organized search

Today’s Indian Express carried an article about Kosmix, another search engine but with a revolutionary new idea. We all know that Google has become synonymous to web search that we often call it as googling. May be that verb should get added to the dictionaries.

But, as the article rightly points out, the outcome of a Google search is nothing but a list of blue links, sorted by its PageRank mechanism. Thus, what we see as the result is just the top scoring web pages and not a mixture of relevant and different types of information. The reason is still most top web search engines consider the web to be made of pages, which is not entirely true.

Though we still access a web page to see a content or in original terms the information, the information is not just a bunch of text. And even information as a bunch of text is not of the same type. In this web2.0 era, information is not just in web pages, it is in blogs, it is in Orkut and Facebook profiles and groups, it is in microblogging especially tweets, it is in images posted in Flickr and lot other places, it is in discussion forums, it is in Youtube and other video sharing sites, it is in iTunes and other music sharing sites, and a hell lot of other places and in a hell lot of formats.

For example, when we are searching about a person we just do not want to know his home page and wherever his name is mentioned. We might want to know his personal information, we might want to know his Facebook profile, we might want to know his digital albums, we might want to know the music he hears to or uploads, we might want to know the video he has just uploaded or a video about him or presented by him, we might want to know his last tweet, we might want to know lot of other things. Just giving them as a list of blue links in a page doesn’t help people anymore.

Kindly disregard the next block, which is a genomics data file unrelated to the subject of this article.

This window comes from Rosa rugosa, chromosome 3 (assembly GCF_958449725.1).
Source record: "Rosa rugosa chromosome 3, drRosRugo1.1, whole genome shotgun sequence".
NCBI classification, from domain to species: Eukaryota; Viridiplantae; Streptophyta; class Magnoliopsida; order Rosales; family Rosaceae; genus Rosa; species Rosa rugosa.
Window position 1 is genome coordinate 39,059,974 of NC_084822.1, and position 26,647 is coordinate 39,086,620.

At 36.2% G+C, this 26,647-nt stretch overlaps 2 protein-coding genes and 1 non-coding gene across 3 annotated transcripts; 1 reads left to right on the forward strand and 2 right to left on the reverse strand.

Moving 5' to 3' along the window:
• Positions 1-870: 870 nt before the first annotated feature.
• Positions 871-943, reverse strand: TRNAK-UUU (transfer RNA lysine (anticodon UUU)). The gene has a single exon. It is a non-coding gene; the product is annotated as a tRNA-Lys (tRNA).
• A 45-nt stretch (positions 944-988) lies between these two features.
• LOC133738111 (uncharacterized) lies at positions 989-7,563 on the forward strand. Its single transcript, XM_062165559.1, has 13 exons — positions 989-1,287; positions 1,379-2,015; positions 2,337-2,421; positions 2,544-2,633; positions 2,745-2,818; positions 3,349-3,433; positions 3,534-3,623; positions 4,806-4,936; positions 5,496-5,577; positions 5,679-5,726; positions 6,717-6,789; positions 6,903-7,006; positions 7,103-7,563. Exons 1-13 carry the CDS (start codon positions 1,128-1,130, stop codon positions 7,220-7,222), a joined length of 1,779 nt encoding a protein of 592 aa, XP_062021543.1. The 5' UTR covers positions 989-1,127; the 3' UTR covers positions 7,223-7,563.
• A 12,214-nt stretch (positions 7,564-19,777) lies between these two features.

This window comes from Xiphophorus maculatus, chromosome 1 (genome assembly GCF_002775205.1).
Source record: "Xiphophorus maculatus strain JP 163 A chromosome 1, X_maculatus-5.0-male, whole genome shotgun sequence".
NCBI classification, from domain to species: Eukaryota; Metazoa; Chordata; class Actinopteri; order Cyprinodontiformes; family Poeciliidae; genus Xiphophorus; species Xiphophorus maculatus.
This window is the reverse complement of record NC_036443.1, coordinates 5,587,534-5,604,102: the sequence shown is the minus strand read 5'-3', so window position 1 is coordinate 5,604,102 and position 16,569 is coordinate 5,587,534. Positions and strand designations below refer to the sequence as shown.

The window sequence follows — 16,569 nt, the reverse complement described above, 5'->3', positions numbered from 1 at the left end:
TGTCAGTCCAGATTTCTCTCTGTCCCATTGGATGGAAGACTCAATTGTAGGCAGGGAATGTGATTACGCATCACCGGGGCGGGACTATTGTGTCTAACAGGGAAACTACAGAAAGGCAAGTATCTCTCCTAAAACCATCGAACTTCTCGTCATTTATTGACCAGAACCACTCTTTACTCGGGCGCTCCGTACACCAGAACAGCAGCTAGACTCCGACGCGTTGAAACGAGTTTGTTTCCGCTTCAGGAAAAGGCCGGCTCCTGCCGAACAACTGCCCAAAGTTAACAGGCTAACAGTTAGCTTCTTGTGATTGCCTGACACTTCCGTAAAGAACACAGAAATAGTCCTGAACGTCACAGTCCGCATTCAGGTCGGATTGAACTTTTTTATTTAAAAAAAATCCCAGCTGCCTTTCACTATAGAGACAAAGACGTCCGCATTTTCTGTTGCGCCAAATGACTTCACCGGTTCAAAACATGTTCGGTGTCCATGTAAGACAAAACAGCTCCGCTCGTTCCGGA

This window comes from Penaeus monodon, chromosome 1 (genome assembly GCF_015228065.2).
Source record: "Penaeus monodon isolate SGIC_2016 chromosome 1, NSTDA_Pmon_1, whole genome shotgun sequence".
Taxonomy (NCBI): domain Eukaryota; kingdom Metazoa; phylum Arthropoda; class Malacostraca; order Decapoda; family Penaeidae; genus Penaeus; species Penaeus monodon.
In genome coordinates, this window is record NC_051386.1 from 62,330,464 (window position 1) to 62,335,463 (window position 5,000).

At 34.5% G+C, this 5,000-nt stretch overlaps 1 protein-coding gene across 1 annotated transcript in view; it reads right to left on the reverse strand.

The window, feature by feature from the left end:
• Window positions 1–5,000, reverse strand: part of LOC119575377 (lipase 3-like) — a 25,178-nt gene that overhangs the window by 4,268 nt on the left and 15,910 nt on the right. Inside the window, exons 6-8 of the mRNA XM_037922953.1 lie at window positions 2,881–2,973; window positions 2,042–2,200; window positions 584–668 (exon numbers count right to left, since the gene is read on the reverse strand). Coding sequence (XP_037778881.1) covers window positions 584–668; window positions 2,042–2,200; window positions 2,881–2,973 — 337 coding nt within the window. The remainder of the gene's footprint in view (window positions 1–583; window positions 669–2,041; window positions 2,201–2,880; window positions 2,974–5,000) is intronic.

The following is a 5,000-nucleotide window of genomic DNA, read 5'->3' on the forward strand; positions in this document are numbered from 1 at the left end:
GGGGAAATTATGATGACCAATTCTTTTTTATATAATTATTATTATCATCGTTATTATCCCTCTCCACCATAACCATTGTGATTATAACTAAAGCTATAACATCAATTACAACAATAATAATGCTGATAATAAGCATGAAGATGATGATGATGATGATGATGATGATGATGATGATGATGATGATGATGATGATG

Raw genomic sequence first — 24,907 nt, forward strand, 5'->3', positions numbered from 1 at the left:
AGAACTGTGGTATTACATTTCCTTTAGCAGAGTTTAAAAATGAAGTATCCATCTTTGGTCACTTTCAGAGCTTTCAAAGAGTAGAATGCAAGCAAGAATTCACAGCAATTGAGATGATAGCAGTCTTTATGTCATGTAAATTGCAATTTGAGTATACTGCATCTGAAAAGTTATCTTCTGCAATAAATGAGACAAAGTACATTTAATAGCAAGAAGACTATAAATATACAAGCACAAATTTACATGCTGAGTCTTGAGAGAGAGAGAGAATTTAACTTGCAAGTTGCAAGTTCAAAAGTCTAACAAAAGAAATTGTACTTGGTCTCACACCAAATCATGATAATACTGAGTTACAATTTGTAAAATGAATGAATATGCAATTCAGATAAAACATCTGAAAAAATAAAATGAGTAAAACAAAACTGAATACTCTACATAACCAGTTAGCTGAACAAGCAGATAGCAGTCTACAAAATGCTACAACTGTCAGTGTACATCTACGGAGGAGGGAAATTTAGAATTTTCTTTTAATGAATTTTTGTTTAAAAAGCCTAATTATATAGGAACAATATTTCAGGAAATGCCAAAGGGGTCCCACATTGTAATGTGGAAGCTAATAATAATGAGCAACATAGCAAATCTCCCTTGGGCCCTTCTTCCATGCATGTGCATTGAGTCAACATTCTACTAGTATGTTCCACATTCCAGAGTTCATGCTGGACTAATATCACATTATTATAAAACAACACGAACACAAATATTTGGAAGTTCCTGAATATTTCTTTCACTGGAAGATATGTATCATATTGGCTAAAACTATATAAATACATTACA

The search results need to be organized and categorized so that the audience can get a big screen picture and not the boring links to click one after another in an endeavor to find the information that one wants. This is what Kosmix tries to do. It organizes the information into news, video, books, blogs, tweets, photos…

For example, search for Manmohan Singh gives me the wiki article about him, videos of him and about him, links for information pertaining to him, images of him, discussion about him, questions asked about him,  news and blogs, and all you want to know about him neatly organized.

As the article mentions in the end, it is now upto Google, Yahoo and other search engine beasts to wake up and take the web search to the next era. We are sick of blue links..

PyCon India 2009 Discussion #1

DateTime: 03 Mar 2009 9.00 PM (+5.30 UTC)

Location: #bangpypers at

The first IRC discussion for the PyCon India proposal happened in BangPyper’s IRC Channel. A large number of Pythonistas participated in the discussion and contributed invaluable ideas, suggestions and concerns during the course of the meeting. To our own surprise, the channel recorded it’s highest ever head count even before the officially announced timings. A quick summary of the topics and points raised during the meeting is as follows,


The important topic of discussion was the theme for the PyCon India. People shared their views on what they wanted PyCon India to be.

  • A few people also raised concerns about using the name PyCon, as the name carries a huge value among the international community and any attempts to even make a localized version of it should stand up to the same quality.